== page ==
The economy expanded less than previously estimated this first quarter as slower inventory building and cutbacks in government spending overshadowed the biggest gain in consumer purchases since 2010. However, strong consumer spending, further housing market progress and jobs gains will allow Americans to sustain their finances as the fallout from federal budget cuts subsides. “The economic outlook is still favorable,” said Millan Mulraine, an economist at TD Securities USA LLC in New York, who correctly forecast GDP. “It’s still fairly robust growth driven by consumer spending. We expect an acceleration in the second half as the economy moves beyond the current soft patch.”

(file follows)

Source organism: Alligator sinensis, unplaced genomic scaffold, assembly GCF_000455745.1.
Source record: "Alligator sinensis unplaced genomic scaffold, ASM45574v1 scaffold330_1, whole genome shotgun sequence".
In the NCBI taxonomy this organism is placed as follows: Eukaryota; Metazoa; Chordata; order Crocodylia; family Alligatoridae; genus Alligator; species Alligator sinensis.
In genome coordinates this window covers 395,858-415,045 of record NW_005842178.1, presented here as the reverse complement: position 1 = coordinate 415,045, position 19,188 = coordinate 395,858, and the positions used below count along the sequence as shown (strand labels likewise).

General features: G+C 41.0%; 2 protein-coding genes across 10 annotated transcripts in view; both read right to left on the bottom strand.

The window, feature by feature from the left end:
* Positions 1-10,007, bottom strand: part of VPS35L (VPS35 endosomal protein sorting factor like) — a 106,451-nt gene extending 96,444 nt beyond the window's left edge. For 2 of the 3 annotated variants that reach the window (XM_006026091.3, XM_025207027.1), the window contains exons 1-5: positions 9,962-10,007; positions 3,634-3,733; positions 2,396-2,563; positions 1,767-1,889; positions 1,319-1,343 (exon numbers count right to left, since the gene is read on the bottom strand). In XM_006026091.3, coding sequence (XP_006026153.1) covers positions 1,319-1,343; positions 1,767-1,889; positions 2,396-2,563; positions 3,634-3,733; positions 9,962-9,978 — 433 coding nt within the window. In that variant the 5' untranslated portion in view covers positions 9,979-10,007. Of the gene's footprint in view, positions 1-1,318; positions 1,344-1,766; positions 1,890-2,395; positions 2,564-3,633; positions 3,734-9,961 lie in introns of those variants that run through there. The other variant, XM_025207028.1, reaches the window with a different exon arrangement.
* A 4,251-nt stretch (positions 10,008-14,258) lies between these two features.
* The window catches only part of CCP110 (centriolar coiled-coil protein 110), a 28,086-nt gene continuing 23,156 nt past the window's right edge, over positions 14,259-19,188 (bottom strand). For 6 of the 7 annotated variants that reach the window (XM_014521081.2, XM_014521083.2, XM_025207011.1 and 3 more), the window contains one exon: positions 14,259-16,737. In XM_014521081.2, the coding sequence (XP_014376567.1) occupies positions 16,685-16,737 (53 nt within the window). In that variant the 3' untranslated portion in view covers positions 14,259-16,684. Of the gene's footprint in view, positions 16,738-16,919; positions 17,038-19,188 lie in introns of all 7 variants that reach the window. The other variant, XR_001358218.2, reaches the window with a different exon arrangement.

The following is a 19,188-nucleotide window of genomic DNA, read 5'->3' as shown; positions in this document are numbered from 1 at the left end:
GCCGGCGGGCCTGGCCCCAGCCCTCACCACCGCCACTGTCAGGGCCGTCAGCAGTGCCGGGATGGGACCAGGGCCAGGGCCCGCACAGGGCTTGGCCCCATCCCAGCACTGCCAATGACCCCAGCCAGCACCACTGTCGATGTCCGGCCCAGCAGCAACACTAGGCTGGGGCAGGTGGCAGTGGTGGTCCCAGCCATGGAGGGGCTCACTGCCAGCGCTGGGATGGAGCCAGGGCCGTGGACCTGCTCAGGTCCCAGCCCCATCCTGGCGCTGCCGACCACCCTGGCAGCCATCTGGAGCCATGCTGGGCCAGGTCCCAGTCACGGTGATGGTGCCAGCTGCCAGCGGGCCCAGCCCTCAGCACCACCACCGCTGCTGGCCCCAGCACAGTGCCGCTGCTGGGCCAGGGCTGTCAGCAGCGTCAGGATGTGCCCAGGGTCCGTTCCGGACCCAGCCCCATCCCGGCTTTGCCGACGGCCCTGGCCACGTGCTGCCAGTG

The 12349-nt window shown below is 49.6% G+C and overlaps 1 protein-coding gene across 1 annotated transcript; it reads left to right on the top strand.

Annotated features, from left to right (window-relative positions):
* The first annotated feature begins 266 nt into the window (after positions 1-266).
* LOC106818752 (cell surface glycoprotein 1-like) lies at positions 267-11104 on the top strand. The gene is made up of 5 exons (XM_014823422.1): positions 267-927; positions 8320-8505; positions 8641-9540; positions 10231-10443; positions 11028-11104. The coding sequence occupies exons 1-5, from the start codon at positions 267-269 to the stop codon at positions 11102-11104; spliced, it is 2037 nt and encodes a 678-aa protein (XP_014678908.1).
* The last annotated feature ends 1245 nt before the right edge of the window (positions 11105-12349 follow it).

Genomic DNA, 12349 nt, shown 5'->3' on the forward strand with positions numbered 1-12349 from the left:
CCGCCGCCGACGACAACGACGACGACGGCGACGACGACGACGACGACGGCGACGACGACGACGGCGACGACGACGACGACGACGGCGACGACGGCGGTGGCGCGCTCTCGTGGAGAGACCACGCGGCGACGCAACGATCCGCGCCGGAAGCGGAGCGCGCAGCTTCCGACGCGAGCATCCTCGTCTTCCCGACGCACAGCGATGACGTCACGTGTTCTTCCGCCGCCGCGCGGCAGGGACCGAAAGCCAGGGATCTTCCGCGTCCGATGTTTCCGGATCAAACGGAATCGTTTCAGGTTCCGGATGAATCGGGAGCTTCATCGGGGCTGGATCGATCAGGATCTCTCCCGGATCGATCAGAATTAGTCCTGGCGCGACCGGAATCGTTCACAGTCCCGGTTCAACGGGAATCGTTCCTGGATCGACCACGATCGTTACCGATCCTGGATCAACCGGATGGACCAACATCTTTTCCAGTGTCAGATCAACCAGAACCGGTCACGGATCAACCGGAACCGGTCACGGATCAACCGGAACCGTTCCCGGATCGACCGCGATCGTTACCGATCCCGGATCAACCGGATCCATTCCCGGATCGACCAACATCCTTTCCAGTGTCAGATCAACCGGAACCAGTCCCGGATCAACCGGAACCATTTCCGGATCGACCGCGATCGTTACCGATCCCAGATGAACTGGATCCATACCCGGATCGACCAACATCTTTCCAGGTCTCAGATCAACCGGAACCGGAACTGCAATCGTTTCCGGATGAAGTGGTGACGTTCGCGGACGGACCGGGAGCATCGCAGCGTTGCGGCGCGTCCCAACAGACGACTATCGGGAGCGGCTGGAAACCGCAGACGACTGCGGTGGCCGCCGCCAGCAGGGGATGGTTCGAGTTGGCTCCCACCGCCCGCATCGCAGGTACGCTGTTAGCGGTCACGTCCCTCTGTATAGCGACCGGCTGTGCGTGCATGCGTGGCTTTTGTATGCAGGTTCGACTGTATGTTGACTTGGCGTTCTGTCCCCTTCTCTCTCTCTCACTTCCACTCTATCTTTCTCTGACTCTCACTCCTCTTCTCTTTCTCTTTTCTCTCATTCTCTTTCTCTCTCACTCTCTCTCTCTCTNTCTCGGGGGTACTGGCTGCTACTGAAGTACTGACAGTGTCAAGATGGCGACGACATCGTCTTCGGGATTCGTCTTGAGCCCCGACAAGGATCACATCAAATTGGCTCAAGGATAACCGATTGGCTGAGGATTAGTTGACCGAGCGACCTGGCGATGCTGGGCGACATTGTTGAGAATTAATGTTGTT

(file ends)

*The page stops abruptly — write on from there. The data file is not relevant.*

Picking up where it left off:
The dollar fell to a three-week low against the euro on weak economic data, which has dampened expectations that the Federal Reserve will reduce its monetary stimulus soon. Further, analysts have suggested that weaker data could reinforce expectations that the Fed needs a lot of monetary stimulus, but Fed Chairman Ben Bernanke has recently argued that the stimulus needs to be tapered down. “We need two things, according to Bernanke, to consider tapering. That is, we need stronger data and we need more confidence of sustained improvement. And today’s data simply does not support that conclusion,” said Michael Woolfolk, senior currency strategist at BNY Mellon in New York.